The exhibition of Teresa Murak was opened at the Polish Institute in Düsseldorf last week.
“To whom are you going” is the title of this retrospective presentation. Teresa Murak is mostly known as an artist strongly associated with a nature and carnality. She was co-creating a Polish neo-avant-garde till the end of the 70’s, being all the time still creatively active. The main kind of material used by Murak in her activities are the materials of organic origin: cress, moss, mud, dust, bread and water. They always have a strong link with the body and femininity. Some of her works already went down in history of art like the “Procession” where Murak was walking around the Warsaw streets dressed only in a coat made of sprouting cress, or a performance in which the artist was staying in the bathtub filled with water and cress seeds until they sprouted. The motive of seeding, germinating, growing is always present in her works. It is a symbol of life and the incessant strength which nothing can stop. Murak like a shaman, or more locally, like a witch celebrates her rituals in the “bosom of nature”, reinterpreting the archetypes associated with a woman – fertility, motherhood, weeding the garden.
The works presented in Düsseldorf come among others from the collection of Dr. Osman Djajadisastra, the collector and popularizer of Polish art, also the initiator of that show. We had a pleasure of receiving his reflections on the exhibition and the works of Teresa Murak:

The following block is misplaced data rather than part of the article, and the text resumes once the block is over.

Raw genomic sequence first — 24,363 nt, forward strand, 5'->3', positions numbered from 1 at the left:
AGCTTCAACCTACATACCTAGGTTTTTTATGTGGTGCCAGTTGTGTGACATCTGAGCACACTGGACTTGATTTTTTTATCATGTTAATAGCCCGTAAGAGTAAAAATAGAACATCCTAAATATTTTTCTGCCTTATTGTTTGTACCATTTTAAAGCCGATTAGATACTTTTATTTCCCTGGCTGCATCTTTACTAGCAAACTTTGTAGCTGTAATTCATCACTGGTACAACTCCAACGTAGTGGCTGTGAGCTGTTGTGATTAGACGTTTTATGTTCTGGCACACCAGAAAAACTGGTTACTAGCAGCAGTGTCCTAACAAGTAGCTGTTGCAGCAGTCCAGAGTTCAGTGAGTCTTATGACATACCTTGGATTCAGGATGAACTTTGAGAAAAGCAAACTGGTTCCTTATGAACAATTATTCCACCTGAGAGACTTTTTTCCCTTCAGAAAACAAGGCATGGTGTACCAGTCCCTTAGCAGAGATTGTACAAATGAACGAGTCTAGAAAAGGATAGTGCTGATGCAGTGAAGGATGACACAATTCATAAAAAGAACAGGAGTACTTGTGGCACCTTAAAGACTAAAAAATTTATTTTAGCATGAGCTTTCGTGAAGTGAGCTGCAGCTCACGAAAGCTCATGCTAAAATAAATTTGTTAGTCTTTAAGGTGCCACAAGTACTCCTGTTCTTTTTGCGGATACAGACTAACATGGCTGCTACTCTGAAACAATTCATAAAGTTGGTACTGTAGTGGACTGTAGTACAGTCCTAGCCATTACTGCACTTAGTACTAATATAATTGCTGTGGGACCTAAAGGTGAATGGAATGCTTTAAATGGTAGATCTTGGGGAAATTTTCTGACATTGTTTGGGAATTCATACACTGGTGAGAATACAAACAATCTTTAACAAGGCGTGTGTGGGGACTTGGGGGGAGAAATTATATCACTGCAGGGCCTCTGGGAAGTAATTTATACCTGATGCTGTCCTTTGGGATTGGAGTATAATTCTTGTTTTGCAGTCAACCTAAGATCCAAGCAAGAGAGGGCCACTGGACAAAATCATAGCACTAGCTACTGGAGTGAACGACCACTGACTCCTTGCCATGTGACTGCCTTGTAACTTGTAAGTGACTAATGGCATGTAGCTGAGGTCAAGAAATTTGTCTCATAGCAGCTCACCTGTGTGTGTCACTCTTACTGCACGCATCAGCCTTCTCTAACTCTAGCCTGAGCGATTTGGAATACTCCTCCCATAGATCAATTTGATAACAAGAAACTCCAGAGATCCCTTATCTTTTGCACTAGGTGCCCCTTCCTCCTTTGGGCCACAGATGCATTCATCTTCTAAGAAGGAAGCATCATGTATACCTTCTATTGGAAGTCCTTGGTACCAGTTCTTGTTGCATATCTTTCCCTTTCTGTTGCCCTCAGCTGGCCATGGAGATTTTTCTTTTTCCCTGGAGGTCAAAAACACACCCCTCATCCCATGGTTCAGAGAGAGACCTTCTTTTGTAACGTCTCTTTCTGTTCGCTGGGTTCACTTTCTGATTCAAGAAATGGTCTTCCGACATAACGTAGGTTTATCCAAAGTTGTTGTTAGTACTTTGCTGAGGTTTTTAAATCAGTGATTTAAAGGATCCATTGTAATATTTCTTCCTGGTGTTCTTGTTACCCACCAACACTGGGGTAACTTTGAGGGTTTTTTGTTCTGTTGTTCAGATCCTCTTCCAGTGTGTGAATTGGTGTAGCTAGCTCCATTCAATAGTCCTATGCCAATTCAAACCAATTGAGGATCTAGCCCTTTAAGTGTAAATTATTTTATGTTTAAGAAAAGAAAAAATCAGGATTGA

“It was a magical night. Sometimes all pieces of a puzzle fit together perfectly. Here, a perfect location (the Polish Institute in Düsseldorf, a sensible curator, Monika Kumiega (seen in one of the photos together with Teresa and myself), artwork by Teresa, which has the possibility to create magic, due to its inner energy, which was felt very intensely at this evening by almost all participants. Teresa wants us to respect nature and its resources, using to underline this, natural materials, mostly so called “Kresse” (cress), but also water, mud etc. and methods of body art, land art, performances and documentations of these performances/actions via photographs, films and objects. These performances are often mimic religious rituals”
Below you can find the photo materials which we received directly from Dr. Djajadisastra.